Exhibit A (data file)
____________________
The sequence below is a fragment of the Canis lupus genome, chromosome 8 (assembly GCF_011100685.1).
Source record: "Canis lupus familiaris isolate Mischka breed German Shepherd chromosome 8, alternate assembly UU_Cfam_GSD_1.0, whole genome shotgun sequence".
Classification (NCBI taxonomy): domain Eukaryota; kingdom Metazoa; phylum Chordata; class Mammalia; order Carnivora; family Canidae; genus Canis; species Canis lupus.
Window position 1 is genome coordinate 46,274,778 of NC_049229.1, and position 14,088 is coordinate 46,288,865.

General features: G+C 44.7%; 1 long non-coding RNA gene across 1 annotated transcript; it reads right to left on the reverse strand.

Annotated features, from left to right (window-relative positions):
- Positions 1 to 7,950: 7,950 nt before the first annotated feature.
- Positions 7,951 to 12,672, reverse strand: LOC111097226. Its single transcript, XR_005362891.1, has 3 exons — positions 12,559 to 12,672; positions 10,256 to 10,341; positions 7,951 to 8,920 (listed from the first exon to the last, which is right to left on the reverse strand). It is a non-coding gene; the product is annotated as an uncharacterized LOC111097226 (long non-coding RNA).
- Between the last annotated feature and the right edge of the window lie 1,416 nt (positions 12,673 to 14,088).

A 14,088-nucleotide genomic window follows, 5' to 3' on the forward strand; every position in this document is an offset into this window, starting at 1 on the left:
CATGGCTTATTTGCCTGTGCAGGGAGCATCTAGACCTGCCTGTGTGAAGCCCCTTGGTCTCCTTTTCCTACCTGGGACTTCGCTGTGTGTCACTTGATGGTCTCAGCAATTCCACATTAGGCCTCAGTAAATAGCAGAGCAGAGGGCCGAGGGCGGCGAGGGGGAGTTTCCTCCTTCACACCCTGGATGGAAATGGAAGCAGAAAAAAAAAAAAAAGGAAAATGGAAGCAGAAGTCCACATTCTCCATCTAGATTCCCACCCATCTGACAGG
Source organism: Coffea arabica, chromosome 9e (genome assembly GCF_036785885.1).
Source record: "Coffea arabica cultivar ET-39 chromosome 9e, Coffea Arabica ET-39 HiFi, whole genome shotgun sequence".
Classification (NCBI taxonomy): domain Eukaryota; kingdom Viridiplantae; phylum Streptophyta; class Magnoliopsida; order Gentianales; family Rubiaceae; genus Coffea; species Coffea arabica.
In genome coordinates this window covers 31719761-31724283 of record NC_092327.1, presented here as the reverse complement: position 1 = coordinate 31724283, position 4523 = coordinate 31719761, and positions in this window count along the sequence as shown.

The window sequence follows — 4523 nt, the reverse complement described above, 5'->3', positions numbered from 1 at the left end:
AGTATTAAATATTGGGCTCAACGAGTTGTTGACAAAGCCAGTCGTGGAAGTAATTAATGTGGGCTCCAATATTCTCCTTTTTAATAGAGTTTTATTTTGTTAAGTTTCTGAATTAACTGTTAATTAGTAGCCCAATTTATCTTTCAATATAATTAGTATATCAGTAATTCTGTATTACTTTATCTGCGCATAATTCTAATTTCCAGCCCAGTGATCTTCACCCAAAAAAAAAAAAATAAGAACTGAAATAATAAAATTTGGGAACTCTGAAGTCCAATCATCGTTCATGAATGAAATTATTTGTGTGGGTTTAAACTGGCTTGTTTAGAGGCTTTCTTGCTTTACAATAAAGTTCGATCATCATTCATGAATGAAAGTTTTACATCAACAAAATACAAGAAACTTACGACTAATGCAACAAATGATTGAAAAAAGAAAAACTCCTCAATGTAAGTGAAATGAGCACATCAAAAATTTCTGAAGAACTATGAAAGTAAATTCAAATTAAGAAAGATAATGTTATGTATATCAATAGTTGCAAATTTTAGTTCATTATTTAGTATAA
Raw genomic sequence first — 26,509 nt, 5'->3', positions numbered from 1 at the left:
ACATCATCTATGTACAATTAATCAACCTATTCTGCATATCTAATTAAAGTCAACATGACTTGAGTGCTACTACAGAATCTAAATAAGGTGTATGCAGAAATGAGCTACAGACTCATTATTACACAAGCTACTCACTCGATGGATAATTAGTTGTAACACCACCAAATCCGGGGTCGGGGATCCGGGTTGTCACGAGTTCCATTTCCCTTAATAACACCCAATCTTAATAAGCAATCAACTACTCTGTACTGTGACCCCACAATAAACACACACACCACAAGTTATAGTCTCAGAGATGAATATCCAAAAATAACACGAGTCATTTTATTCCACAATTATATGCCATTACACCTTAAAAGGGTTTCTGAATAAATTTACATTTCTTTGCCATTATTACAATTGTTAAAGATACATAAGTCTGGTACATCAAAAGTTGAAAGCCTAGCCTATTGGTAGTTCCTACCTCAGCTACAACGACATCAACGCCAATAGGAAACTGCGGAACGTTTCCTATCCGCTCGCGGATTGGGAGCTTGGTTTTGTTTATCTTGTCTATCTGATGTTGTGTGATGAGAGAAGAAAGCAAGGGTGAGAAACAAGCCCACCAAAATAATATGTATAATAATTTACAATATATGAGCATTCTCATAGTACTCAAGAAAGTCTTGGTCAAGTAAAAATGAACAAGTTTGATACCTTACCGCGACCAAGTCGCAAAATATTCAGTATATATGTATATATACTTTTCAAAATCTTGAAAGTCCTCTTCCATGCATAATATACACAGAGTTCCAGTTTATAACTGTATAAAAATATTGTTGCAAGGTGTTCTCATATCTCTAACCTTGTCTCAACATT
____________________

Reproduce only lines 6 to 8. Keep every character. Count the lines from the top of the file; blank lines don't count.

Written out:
Annotated features, from left to right (window-relative positions):
- Positions 1 to 7,950: 7,950 nt before the first annotated feature.
- Positions 7,951 to 12,672, reverse strand: LOC111097226. Its single transcript, XR_005362891.1, has 3 exons — positions 12,559 to 12,672; positions 10,256 to 10,341; positions 7,951 to 8,920 (listed from the first exon to the last, which is right to left on the reverse strand). It is a non-coding gene; the product is annotated as an uncharacterized LOC111097226 (long non-coding RNA).